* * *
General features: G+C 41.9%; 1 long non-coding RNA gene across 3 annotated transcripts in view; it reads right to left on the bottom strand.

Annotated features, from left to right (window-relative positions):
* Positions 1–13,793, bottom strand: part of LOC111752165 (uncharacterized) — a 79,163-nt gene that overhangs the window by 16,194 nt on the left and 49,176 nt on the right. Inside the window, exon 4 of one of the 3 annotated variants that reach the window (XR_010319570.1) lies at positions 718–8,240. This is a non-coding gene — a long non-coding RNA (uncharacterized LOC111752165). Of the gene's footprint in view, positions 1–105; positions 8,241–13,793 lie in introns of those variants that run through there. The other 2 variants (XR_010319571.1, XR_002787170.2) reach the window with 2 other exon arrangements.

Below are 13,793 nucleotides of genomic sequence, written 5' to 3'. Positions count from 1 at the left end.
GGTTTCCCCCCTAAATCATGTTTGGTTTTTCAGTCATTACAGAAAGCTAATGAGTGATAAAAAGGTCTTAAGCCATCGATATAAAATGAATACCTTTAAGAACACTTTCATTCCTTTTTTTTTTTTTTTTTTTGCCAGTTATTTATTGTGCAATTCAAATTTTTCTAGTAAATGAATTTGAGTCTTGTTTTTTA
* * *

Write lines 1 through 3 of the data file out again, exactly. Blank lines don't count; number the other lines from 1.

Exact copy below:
General features: G+C 41.9%; 1 long non-coding RNA gene across 3 annotated transcripts in view; it reads right to left on the bottom strand.

Annotated features, from left to right (window-relative positions):
* Positions 1–13,793, bottom strand: part of LOC111752165 (uncharacterized) — a 79,163-nt gene that overhangs the window by 16,194 nt on the left and 49,176 nt on the right. Inside the window, exon 4 of one of the 3 annotated variants that reach the window (XR_010319570.1) lies at positions 718–8,240. This is a non-coding gene — a long non-coding RNA (uncharacterized LOC111752165). Of the gene's footprint in view, positions 1–105; positions 8,241–13,793 lie in introns of those variants that run through there. The other 2 variants (XR_010319571.1, XR_002787170.2) reach the window with 2 other exon arrangements.